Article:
The function maskL8sr is a cloud masking function that uses quality bands of Landsat 8 to mask out any pixels that are obscured by cloud and cloud shadow, or are saturated. Note that this function is Landsat 8 specific, using other platforms will require a different setup.

// Function to cloud mask from the pixel_qa band of Landsat 8 SR data.
var maskL8sr = function(image) {
  // Bit 0 - Fill
  // Bit 1 - Dilated Cloud
  // Bit 2 - Cirrus
  // Bit 3 - Cloud
  // Bit 4 - Cloud Shadow
  var qaMask = image.select('QA_PIXEL').bitwiseAnd(parseInt('11111', 2)).eq(0);
  var saturationMask = image.select('QA_RADSAT').eq(0);

  // Apply the scaling factors to the appropriate bands.
  var opticalBands = image.select('SR_B.').multiply(0.0000275).add(-0.2);
  var thermalBands = image.select('ST_B.*').multiply(0.00341802).add(149.0);

  // Replace the original bands with the scaled ones and apply the masks.
  return image.addBands(opticalBands, null, true)
    .addBands(thermalBands, null, true)

We'll use the Normalized Difference Vegetation Index (NDVI) as our time series signal. It is a well-known metric for measuring vegetation productivity—for this region of interest, we expect there to be strong seasonality, and perhaps a gradual linear trend over time. In the code block below, we create a function called addVariables that extracts the date of each image, calculates NDVI and adds it to an array. We can then use .map() to apply the two functions we defined to build a time series model of our data.

// Function to add NDVI, time, and constant variables to Landsat 8 imagery.
var addVariables = function(image) {
  // Compute time in fractional years since the epoch.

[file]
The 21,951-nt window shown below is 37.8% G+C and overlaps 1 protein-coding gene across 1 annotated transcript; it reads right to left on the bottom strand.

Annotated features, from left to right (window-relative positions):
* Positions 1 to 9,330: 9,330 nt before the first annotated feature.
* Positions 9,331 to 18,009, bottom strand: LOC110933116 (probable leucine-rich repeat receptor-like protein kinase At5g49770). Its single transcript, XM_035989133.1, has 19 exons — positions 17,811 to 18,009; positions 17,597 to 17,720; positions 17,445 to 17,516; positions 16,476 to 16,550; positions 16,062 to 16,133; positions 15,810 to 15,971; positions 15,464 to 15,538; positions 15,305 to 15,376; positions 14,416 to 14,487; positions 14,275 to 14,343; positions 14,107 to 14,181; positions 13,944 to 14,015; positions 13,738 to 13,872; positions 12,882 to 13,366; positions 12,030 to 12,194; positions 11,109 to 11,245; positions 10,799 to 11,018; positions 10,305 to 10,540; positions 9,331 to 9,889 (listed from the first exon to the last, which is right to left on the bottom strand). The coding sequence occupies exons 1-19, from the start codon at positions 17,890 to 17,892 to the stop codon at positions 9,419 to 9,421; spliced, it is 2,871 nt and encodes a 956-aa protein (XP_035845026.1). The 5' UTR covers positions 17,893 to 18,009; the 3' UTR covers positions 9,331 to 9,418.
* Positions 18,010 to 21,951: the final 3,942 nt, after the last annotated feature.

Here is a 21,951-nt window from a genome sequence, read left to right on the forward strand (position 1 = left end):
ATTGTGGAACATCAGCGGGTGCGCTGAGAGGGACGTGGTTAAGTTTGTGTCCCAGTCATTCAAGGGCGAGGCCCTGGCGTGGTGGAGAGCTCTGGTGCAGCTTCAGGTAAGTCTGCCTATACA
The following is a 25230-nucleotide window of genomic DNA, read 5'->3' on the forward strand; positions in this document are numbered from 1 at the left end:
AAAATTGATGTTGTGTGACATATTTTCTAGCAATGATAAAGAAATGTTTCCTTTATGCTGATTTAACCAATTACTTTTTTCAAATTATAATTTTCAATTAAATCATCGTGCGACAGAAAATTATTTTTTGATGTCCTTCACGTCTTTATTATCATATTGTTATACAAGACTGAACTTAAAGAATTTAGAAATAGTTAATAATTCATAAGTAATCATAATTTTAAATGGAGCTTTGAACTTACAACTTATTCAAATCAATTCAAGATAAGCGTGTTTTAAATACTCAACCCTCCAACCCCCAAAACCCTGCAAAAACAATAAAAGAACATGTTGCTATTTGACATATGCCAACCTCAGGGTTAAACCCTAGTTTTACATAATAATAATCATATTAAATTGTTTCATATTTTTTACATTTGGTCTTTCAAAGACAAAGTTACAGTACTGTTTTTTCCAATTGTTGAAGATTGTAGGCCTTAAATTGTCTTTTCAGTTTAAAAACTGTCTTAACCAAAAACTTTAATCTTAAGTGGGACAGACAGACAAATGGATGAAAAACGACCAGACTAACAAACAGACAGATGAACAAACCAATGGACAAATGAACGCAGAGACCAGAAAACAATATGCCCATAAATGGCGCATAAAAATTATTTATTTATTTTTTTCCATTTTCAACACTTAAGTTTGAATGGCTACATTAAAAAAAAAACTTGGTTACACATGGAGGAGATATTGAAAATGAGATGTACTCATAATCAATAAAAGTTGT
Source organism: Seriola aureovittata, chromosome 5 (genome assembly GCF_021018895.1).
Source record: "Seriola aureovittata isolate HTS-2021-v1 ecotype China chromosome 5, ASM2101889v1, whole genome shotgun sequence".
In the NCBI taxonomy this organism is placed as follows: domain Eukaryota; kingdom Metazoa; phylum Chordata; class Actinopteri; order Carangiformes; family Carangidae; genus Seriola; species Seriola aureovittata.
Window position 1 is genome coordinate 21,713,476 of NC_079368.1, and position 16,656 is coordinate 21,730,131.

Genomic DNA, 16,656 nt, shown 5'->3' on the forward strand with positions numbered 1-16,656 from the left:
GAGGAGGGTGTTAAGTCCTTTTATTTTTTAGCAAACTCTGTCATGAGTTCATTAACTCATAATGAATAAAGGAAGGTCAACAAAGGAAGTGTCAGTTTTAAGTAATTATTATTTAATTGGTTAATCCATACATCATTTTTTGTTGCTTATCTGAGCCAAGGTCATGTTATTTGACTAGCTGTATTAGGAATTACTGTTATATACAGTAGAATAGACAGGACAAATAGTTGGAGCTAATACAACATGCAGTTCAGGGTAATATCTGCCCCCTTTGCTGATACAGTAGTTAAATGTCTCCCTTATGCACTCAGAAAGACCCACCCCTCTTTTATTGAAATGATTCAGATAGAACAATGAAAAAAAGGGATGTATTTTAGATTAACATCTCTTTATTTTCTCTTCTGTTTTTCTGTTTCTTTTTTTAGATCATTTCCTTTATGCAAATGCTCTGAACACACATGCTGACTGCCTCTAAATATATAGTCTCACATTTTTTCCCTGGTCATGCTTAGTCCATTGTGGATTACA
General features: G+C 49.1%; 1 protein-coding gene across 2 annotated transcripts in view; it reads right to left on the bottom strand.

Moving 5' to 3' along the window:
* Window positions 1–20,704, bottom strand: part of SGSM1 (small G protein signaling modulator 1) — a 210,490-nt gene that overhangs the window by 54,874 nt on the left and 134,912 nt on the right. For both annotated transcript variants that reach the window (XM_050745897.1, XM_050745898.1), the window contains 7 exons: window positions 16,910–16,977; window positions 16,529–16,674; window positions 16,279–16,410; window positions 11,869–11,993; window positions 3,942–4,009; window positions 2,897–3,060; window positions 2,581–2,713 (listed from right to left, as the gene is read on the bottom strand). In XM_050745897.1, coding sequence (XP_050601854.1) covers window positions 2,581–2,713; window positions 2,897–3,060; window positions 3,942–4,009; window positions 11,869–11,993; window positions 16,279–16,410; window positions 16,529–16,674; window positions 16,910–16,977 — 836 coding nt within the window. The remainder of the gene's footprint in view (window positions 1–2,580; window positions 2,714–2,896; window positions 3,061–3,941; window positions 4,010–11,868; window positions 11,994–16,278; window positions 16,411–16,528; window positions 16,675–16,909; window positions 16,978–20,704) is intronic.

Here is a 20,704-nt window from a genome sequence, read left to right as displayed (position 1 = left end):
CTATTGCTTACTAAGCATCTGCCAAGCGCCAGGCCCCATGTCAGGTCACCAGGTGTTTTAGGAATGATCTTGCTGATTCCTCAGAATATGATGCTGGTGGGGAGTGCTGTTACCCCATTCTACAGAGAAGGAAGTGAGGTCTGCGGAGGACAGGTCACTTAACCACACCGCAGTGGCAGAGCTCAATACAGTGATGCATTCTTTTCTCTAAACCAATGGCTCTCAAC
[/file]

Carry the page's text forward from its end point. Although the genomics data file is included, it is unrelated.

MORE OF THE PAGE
var date = image.date();
  var years = date.difference(ee.Date('1970-01-01'), 'year');
  // Return the image with the added bands.
  return image
  // Add an NDVI band.
  .addBands(image.normalizedDifference(['SR_B5', 'SR_B4']).rename('NDVI'))
  // Add a time band.
  // Add a constant band.
// Remove clouds, add variables and filter to the area of interest.
var filteredLandsat = landsat8Sr
  .filterDate('2013', '2022')

To visualize the data, we will export a chart at the location of interest. We will add a linear trend line for reference.

// Plot a time series of NDVI at a single location.
Map.centerObject(roi, 11);
  {bands: 'NDVI', min: 0.1, max: 0.9, palette: ['white', 'green']},
  'NDVI Mosaic');
Map.addLayer(roi, {color: 'yellow'}, 'ROI');
var l8Chart = ui.Chart.image.series(filteredLandsat.select('NDVI'), roi)
   title: 'Landsat 8 NDVI Time Series at ROI',
   trendlines: {
     0: {color: 'CC0000'}
   lineWidth: 1,
   pointSize: 3,

You can click on the 'export' button next to the chart to view an interactive chart. Scroll over some of the data points and look at the relationships between the data. A line connecting two dots means that they are sequential data points (notice that there are relatively few sequential points). We can also see that there are relatively large jumps in the data, with an upward climb somewhere between March and late April, and a descent in late August. Each year is slightly different, but we can surmise that this is due to seasonal rains in the spring and leaves dying off in the fall. Finally, the general trend is downward, although the February 2021 datapoint might have significant leverage on the trend.

Linear Trend

Linear modeling of time

Lots of interesting analyses can be done to time series by harnessing the linearRegression() reducer. To estimate linear trends over time, consider the following linear model, where \(\epsilon_t\) is a random error: